# Philosophy 112

# Strategic Hints

You can find strategic hints for constructing derivations throughout chapter 2. They are set off in boxes. See the top of p. 15 for an example.

There are also two places in the chapter where several several strategic hints are collected together: p. 33 and pp. 43-44.

You can also find strategic hints in the “Strategic Advice” document, available via the “Advice” button at the bottom of the derivation module.

These are all good resources. But they all presuppose the use of derived rules, and we have not yet introduced derived rules. With that in mind, below you will find collected strategic advice for completing chapter 2 derivations without the help of derived rules.

# Two Questions

All the hints are organized around a sharp distinction between two questions that you can ask yourself at any stage of constructing a derivation:

- What sentence or sentences do I
**need to get**?- The answer to this question is dictated by what sentence is on your show line, and what justification (DD, CD, or ID) you plan to use for boxing and canceling.

- What sentences are
**available**for me to**use**?- These will be the premises and the sentences on available lines—lines above the line you are working on that are not boxed and are not uncanceled show lines.

# Advice for Constructing Ch 2 Derivations Without Derived Rules

Here is the advice:

Never enter a show line for a sentence you already

*have*on an available line or as a premise. This will not get you anywhere.Before beginning the derivation, try to think it through: can you see why, if the premises were true, the conclusion would have to be true too?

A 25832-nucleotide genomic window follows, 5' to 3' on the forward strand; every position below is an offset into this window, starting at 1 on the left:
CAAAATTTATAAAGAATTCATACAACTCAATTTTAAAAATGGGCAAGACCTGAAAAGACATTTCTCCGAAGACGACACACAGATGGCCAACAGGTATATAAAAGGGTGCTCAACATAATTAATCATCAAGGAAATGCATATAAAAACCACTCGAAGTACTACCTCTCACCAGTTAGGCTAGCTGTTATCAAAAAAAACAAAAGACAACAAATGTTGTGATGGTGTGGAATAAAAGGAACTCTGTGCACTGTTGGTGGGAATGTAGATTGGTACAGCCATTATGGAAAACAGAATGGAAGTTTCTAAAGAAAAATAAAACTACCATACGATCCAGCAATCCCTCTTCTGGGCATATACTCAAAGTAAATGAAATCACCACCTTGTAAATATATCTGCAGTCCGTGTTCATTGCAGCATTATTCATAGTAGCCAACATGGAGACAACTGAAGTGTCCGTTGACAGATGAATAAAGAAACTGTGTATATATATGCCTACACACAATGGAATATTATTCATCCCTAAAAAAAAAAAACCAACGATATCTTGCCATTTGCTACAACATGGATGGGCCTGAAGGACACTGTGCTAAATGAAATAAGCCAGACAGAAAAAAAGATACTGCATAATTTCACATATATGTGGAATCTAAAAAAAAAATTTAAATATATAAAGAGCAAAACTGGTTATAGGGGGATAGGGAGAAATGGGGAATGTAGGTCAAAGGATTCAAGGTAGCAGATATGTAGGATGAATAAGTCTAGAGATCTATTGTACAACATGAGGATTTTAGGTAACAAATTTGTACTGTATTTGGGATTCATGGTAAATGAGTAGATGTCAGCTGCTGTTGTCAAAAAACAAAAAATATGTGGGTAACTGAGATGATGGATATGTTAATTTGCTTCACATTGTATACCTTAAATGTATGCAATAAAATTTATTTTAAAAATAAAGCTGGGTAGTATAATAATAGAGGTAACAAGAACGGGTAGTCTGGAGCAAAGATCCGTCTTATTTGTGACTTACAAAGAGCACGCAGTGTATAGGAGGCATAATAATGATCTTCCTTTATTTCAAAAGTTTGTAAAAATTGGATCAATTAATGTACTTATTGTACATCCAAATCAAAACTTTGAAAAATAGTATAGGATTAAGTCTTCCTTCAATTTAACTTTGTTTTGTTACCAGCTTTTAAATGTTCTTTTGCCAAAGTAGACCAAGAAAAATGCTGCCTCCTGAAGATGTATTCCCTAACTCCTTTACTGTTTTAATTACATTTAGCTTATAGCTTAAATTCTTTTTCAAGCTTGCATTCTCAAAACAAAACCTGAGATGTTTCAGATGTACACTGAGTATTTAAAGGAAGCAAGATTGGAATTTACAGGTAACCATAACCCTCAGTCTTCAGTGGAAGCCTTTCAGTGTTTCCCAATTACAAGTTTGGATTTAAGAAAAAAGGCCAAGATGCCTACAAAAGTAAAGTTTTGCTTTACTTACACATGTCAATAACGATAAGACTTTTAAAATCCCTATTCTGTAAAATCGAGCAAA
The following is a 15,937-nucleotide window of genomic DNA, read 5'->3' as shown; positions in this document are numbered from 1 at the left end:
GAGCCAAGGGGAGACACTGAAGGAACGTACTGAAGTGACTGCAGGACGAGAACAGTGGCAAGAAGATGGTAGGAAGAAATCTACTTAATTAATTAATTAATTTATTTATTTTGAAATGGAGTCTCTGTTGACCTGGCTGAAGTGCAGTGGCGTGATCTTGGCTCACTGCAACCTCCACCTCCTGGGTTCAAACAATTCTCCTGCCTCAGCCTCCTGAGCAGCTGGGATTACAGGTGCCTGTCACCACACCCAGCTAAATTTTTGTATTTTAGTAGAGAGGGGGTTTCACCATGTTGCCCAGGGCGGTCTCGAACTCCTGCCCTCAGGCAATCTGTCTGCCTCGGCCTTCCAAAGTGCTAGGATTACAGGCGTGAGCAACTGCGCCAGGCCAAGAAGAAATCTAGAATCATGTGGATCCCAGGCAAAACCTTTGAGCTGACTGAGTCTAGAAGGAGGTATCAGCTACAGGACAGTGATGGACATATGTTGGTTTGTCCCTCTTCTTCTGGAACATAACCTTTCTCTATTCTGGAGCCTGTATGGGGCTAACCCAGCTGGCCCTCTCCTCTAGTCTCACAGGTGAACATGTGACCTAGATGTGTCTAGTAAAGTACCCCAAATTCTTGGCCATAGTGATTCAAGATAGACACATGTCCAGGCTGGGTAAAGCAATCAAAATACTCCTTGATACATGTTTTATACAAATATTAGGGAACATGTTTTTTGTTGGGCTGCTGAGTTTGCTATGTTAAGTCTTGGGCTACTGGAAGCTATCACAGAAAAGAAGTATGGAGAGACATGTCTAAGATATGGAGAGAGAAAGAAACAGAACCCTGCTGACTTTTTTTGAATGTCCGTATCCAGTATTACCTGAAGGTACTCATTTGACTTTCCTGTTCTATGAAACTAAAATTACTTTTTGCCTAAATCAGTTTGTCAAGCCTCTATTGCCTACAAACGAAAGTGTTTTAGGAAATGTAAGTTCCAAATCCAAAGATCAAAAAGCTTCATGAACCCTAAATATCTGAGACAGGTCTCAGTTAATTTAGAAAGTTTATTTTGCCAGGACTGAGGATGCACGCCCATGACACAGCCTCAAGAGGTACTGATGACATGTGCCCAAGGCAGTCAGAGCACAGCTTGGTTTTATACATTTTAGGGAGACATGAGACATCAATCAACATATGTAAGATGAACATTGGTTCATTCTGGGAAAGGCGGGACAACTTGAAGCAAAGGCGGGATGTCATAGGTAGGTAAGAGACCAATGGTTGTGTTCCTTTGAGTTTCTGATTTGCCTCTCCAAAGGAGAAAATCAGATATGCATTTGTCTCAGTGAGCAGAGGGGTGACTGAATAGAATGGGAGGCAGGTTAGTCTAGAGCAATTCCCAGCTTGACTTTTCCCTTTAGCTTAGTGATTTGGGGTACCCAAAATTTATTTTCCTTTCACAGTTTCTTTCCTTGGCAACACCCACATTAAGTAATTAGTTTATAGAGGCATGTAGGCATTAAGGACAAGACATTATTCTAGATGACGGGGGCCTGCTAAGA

Enter show lines related to what you need to

*get***before**entering show lines related what you need to*use*.Strategies for

**getting**what you need:- If you need a conjunction, \({\mathbin{◻}}{\mathbin{\wedge}}{\mathbin{○}}\), derive each conjunct separately, then used ADJ to join them together (you may find the ‘show conj’ show command useful)
- If you need a disjunction, \({\mathbin{◻}}{\mathbin{\vee}}{\mathbin{○}}\)
- derive one of the disjuncts and use ADD (but this won’t always be possible)
- enter it on a show line, assume \({\mathbin{\sim}}{\mathbin{◻}}{\mathbin{\vee}}{\mathbin{○}}\), and complete an indirect derivation

- If you need a conditional, \({\mathbin{◻}}{\mathbin{\rightarrow}}{\mathbin{○}}\), enter it on a show line, assume \({\mathbin{◻}}\), and complete a conditional derivation (you may find the ‘show cons’ show command useful)
- If you need a biconditional, \({\mathbin{◻}}{\mathbin{\leftrightarrow}}{\mathbin{○}}\), derive each conditional separately, then use CB to join them together (you may find the ‘show cond’ show command useful)
- If you need an atomic sentence, \(P\), or a negation \({\mathbin{\sim}}{\mathbin{◻}}\), and it is not obvious how to derive it directly, enter it on a show line, take your assumption, and complete an indirect derivation.

Strategies for

**using**what you have:- To use a conjunction, \({\mathbin{◻}}{\mathbin{\wedge}}{\mathbin{○}}\), use S to get both conjuncts.
- To use a disjunction, \({\mathbin{◻}}{\mathbin{\vee}}{\mathbin{○}}\), derive the negation of one of the disjuncts, and use MTP (you may find the ‘show negdisj’ show command useful)
- To use a conditional, \({\mathbin{◻}}{\mathbin{\rightarrow}}{\mathbin{○}}\), derive the antecedent and use MP, or derive the negation of the consequent and use MT (you may find the ‘show ant’ or ‘show negcons’ commands useful)
- To use a biconditional, \({\mathbin{◻}}{\mathbin{\leftrightarrow}}{\mathbin{○}}\), use BC to get both conditionals.
- To use a negation, \({\mathbin{\sim}}{\mathbin{◻}}\) (so, for example, \({\mathbin{\sim}}({\mathbin{◻}}{\mathbin{\rightarrow}}{\mathbin{○}})\), \({\mathbin{\sim}}({\mathbin{◻}}{\mathbin{\wedge}}{\mathbin{○}})\), \({\mathbin{\sim}}({\mathbin{◻}}{\mathbin{\vee}}{\mathbin{○}})\), \({\mathbin{\sim}}({\mathbin{◻}}{\mathbin{\leftrightarrow}}{\mathbin{○}})\)), try to show its unnegation (you may find the ‘show unneg’ command useful)

Sometimes you need to get a contradiction, but it is not clear what contradiction you should try to get, and you’ve exhausted all the strategies for using what you have. As a last ditch strategy,

- Enter a show line for one of the sentence letters in the derivation, or the negation of one of the sentence letters. Take your assumption for indirect derivation. If you succeed at boxing and canceling, next try to show the negation of that same sentence letter.